Effect of school-based interventions on physical activity and fitness in children and adolescents: a review of reviews and systematic update
British Journal of Sports Medicine 2011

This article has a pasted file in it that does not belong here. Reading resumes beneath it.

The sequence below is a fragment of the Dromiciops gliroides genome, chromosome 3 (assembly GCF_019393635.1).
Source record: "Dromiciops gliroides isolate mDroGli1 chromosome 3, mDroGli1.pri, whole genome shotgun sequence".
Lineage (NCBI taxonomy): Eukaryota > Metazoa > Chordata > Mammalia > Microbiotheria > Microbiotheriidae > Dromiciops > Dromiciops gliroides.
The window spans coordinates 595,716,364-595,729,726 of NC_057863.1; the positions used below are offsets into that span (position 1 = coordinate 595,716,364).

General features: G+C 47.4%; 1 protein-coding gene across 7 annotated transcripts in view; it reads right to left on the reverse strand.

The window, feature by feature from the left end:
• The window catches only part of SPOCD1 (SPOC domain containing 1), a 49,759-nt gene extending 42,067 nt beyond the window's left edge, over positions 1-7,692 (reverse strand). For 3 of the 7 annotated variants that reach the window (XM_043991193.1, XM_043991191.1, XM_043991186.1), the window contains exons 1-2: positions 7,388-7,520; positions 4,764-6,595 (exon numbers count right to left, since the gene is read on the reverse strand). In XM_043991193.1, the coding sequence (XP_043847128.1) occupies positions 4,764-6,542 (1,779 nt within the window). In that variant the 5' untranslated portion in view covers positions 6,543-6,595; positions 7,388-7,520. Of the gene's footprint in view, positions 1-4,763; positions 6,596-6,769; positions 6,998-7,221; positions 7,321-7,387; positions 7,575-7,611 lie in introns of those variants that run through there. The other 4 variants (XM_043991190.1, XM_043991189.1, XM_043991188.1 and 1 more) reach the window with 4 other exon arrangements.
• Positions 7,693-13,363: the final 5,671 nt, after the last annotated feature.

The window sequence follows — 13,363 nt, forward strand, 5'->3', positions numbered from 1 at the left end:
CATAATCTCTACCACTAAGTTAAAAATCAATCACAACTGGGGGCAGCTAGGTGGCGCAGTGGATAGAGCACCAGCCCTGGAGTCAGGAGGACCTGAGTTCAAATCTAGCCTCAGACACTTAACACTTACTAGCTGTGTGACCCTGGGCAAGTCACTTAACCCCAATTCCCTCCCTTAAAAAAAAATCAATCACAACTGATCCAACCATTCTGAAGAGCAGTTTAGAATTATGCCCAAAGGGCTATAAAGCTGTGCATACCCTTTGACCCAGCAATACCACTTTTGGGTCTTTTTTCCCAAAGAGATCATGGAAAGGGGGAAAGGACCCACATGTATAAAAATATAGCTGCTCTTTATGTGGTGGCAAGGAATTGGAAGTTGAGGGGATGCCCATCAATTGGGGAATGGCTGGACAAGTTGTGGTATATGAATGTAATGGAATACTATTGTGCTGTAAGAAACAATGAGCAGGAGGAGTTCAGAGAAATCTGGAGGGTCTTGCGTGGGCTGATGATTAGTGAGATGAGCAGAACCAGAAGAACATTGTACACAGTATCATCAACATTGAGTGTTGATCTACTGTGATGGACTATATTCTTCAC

Background. School-based interventions are thought to be the most universally applicable and effective way to counteract low physical activity (PA) and fitness although there is controversy about the optimal strategy to intervene. Objectives. The objective of this review was to summarise recent reviews that aimed to increase PA or fitness in youth and carry out a systematic review of new intervention studies. Methods. Relevant systematic reviews and original controlled and randomised controlled school-based trials with a PA or fitness outcome measure, a duration of ≥12 weeks, a sufficient quality and involvement of a healthy population aged 6–18 years that were published from 2007 to 2010 were included. Results. In these reviews, 47–65% of trials were found to be effective. The effect was mostly seen in school-related PA while effects outside school were often not observed or assessed. Conclusions. The school-based application of multicomponent intervention strategies was the most consistent, promising strategy, while controversy existed regarding the effectiveness of family involvement, focus on healthy populations at increased risk or duration and intensity of the intervention. All 20 trials in the review update showed a positive effect on in-school, out-of-school or overall PA, and 6 of 11 studies showed an increase in fitness. Taking into consideration both assessment quality and public health relevance, multicomponent approaches in children including family components showed the highest level of evidence for increasing overall PA. This review confirms the public health potential of high quality, school-based PA interventions for increasing PA and possibly fitness in healthy youth.